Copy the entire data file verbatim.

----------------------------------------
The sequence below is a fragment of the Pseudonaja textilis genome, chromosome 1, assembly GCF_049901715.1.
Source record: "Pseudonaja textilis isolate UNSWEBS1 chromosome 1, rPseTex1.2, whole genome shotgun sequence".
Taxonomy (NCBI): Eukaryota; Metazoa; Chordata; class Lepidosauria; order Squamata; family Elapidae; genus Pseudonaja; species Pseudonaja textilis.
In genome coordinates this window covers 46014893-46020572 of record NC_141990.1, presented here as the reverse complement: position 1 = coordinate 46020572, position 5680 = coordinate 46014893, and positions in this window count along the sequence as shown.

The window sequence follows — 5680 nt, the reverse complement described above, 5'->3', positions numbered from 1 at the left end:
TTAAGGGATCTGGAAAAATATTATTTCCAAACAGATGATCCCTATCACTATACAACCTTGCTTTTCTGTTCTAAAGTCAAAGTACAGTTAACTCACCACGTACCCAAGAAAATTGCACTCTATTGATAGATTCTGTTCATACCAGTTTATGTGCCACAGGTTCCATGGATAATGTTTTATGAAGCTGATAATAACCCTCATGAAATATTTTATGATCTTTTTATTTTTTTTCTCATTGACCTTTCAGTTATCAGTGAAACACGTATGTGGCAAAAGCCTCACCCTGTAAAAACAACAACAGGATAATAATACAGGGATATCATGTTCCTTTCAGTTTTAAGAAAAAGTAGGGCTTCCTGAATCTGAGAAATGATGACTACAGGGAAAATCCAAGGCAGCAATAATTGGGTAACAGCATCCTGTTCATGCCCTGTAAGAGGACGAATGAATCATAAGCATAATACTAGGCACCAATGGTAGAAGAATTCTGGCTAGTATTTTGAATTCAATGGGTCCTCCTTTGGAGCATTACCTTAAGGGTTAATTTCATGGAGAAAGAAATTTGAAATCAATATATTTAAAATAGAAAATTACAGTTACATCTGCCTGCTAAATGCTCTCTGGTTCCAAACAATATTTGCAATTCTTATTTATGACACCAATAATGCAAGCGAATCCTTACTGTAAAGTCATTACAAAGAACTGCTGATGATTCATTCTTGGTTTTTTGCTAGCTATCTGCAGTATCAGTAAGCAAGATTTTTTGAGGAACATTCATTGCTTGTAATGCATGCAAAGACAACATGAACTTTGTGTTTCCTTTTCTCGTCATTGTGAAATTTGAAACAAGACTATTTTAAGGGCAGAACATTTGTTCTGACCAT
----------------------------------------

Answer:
The sequence below is a fragment of the Pseudonaja textilis genome, chromosome 1, assembly GCF_049901715.1.
Source record: "Pseudonaja textilis isolate UNSWEBS1 chromosome 1, rPseTex1.2, whole genome shotgun sequence".
Taxonomy (NCBI): Eukaryota; Metazoa; Chordata; class Lepidosauria; order Squamata; family Elapidae; genus Pseudonaja; species Pseudonaja textilis.
In genome coordinates this window covers 46014893-46020572 of record NC_141990.1, presented here as the reverse complement: position 1 = coordinate 46020572, position 5680 = coordinate 46014893, and positions in this window count along the sequence as shown.

The window sequence follows — 5680 nt, the reverse complement described above, 5'->3', positions numbered from 1 at the left end:
TTAAGGGATCTGGAAAAATATTATTTCCAAACAGATGATCCCTATCACTATACAACCTTGCTTTTCTGTTCTAAAGTCAAAGTACAGTTAACTCACCACGTACCCAAGAAAATTGCACTCTATTGATAGATTCTGTTCATACCAGTTTATGTGCCACAGGTTCCATGGATAATGTTTTATGAAGCTGATAATAACCCTCATGAAATATTTTATGATCTTTTTATTTTTTTTCTCATTGACCTTTCAGTTATCAGTGAAACACGTATGTGGCAAAAGCCTCACCCTGTAAAAACAACAACAGGATAATAATACAGGGATATCATGTTCCTTTCAGTTTTAAGAAAAAGTAGGGCTTCCTGAATCTGAGAAATGATGACTACAGGGAAAATCCAAGGCAGCAATAATTGGGTAACAGCATCCTGTTCATGCCCTGTAAGAGGACGAATGAATCATAAGCATAATACTAGGCACCAATGGTAGAAGAATTCTGGCTAGTATTTTGAATTCAATGGGTCCTCCTTTGGAGCATTACCTTAAGGGTTAATTTCATGGAGAAAGAAATTTGAAATCAATATATTTAAAATAGAAAATTACAGTTACATCTGCCTGCTAAATGCTCTCTGGTTCCAAACAATATTTGCAATTCTTATTTATGACACCAATAATGCAAGCGAATCCTTACTGTAAAGTCATTACAAAGAACTGCTGATGATTCATTCTTGGTTTTTTGCTAGCTATCTGCAGTATCAGTAAGCAAGATTTTTTGAGGAACATTCATTGCTTGTAATGCATGCAAAGACAACATGAACTTTGTGTTTCCTTTTCTCGTCATTGTGAAATTTGAAACAAGACTATTTTAAGGGCAGAACATTTGTTCTGACCAT